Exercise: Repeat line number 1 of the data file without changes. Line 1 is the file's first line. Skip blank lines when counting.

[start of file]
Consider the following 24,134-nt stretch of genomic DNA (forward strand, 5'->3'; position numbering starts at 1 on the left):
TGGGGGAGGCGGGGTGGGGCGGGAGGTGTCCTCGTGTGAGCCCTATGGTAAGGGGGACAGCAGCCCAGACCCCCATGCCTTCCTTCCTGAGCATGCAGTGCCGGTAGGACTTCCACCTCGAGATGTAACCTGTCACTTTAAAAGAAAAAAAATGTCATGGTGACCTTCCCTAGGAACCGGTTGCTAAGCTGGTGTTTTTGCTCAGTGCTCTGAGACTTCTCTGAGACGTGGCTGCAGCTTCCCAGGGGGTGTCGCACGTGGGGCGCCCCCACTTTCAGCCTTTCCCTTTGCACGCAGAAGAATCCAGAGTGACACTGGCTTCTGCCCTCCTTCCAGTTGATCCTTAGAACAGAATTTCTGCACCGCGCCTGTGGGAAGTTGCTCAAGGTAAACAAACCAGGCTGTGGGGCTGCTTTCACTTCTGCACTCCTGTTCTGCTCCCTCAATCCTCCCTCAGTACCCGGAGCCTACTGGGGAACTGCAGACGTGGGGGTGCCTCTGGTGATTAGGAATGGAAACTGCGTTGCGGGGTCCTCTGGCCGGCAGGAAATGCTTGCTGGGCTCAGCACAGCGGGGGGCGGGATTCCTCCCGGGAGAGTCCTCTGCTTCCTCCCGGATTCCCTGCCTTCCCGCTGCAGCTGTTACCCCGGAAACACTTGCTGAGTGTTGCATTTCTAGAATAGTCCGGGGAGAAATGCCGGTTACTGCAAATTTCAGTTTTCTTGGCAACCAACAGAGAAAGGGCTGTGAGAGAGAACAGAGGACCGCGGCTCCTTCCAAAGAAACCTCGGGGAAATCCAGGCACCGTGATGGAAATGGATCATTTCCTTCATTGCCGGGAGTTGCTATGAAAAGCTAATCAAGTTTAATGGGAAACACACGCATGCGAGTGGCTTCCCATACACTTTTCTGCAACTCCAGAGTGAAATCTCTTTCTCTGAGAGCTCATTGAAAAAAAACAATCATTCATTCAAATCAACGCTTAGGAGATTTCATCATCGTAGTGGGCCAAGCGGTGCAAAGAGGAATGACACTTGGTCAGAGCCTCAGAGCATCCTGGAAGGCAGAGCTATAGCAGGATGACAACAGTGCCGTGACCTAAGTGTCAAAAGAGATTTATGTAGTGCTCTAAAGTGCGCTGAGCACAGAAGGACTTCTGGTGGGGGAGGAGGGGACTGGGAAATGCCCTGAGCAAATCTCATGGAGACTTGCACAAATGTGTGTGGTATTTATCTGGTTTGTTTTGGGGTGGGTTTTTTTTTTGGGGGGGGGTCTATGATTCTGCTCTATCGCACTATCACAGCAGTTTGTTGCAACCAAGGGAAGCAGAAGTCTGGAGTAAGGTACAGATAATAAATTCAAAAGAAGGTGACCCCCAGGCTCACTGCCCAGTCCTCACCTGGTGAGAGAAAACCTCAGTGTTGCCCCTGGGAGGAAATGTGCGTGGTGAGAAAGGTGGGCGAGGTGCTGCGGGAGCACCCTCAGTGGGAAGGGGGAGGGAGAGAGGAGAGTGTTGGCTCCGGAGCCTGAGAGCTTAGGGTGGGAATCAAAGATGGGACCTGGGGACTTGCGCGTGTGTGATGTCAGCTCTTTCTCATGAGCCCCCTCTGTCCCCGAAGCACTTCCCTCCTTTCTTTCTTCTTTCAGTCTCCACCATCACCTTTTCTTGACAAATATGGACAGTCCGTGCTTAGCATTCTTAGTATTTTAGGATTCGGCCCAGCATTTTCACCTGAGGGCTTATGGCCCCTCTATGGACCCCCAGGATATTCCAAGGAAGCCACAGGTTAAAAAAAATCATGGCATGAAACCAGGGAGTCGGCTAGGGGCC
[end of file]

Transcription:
Consider the following 24,134-nt stretch of genomic DNA (forward strand, 5'->3'; position numbering starts at 1 on the left):